Also read: Moderna seeks full FDA approval for its COVID vaccine — will this move the needle on vaccine hesitancy?

Last month, Pfizer and BioNTech said they were seeking full approval from the FDA for their vaccine in individuals who were at least 16 years old.

The good news on the daily case and vaccine front, and the loosening of restrictions across the U.S., seemed to embolden people to travel over the long Memorial Day weekend.

Data from the Transportation Security Administration showed that the number of people going through TSA checkpoints topped 1.9 million on Friday and Monday, the highest numbers since early March, and days before the World Health Organization declared the COVID-19 outbreak a pandemic.

In other news:

For example, the B.1.617.2 VOC from India is now labeled “Delta,” the B.1.1.7 variant from the United Kingdom is now “Alpha,” the B.1.351 variant first detected in South Africa is Beta and the P.1 variant from Brazil is Gamma.

  • Abbott Laboratories cut its full-year earnings outlook, citing declining demand for its COVID-19 tests. The diagnostics company said it now expects 2021 adjusted earnings per share of $4.30 to $4.50, below previous guidance of “at least” $5.00 and the FactSet consensus of $5.04.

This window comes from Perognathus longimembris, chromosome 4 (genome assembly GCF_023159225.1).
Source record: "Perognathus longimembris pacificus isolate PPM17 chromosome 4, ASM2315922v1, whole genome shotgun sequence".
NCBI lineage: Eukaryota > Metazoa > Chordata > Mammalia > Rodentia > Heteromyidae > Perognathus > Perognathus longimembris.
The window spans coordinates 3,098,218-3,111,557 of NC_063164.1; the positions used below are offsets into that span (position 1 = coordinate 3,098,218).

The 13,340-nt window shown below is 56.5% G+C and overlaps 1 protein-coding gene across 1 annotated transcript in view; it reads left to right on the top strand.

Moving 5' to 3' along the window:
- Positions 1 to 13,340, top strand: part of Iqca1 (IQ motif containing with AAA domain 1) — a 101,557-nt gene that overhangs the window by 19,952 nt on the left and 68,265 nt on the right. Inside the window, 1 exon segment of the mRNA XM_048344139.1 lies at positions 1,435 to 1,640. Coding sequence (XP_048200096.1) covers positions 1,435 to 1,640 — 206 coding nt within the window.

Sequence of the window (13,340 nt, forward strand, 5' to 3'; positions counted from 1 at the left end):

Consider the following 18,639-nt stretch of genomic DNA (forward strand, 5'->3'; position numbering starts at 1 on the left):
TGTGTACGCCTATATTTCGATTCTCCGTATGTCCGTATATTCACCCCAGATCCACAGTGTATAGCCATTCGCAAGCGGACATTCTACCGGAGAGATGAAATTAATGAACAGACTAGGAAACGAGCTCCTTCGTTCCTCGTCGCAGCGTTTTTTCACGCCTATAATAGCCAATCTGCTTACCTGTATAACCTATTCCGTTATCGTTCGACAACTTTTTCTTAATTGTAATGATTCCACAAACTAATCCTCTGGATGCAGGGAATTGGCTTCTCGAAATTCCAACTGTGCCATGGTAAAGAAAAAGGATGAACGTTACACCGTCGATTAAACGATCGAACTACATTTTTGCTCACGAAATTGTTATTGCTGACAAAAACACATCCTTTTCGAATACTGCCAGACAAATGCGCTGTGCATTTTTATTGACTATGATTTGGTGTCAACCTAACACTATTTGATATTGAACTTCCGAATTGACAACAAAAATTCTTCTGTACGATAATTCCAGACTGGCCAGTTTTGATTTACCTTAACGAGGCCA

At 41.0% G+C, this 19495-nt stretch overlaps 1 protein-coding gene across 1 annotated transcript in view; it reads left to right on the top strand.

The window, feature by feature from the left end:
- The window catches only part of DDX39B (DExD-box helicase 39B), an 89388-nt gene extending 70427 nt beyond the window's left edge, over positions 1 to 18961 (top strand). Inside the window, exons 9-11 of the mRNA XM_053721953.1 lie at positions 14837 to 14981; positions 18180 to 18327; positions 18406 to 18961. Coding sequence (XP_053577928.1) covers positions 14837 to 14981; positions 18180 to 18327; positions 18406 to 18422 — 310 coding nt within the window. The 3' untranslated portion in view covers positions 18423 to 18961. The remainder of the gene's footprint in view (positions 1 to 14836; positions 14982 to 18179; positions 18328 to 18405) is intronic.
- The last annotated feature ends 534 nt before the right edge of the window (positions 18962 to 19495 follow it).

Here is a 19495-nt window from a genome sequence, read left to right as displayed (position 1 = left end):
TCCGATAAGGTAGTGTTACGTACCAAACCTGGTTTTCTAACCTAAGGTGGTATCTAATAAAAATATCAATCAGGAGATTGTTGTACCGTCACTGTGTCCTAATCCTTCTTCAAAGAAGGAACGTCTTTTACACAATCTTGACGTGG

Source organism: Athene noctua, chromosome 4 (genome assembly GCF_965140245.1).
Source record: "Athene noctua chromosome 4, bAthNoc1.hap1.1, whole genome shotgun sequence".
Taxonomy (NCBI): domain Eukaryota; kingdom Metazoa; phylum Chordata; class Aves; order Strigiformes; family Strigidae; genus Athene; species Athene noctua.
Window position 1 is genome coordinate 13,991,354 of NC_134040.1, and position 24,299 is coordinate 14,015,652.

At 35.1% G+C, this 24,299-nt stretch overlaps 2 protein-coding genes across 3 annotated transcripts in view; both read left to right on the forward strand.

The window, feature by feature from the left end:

There are a number or reasons COVID-19 testing volume could be declining, including increasing vaccination rates and guidance from the CDC that vaccinated Americans do not need to get tested if they are exposed to someone infected with the virus.

  • Japan has extended the coronavirus emergency in Tokyo, as well as eight other prefectures, until June 20, which is about a month before the expected start of the Tokyo Olympics, according to a Nikkei Shimbun report. The emergency, which was declared on April 25, and has already been extended once this month, was set to expire next week. The move comes as polls showed that most Japanese are against hosting the Olympics this year.

Separately, Krispy Kreme made it public that it has filed for an initial public offering.

Latest tallies

The global tally for the coronavirus-borne illness climbed to 170.84 million onTuesday, while the death toll rose to 3.55 million, according to JHU data.

The U.S. continues to lead the world in total cases with 33.27 million and deaths with 594,718 

India is getting closer to the U.S., with 28.18 million cases, but is third with 331,895 deaths.

Brazil is second in deaths at 462,791, and third in cases with 16.55 million.

The U.K. is fourth in deaths world-wide, and leads Europe, at 28,045, while France leads Europe in cases with 5.74 million.

China, where the virus was first discovered late in 2019, has had 103,021 confirmed cases and 4,846 deaths, according to its official numbers, which are widely held to be massively underreported.

Johns Hopkins University & Mediine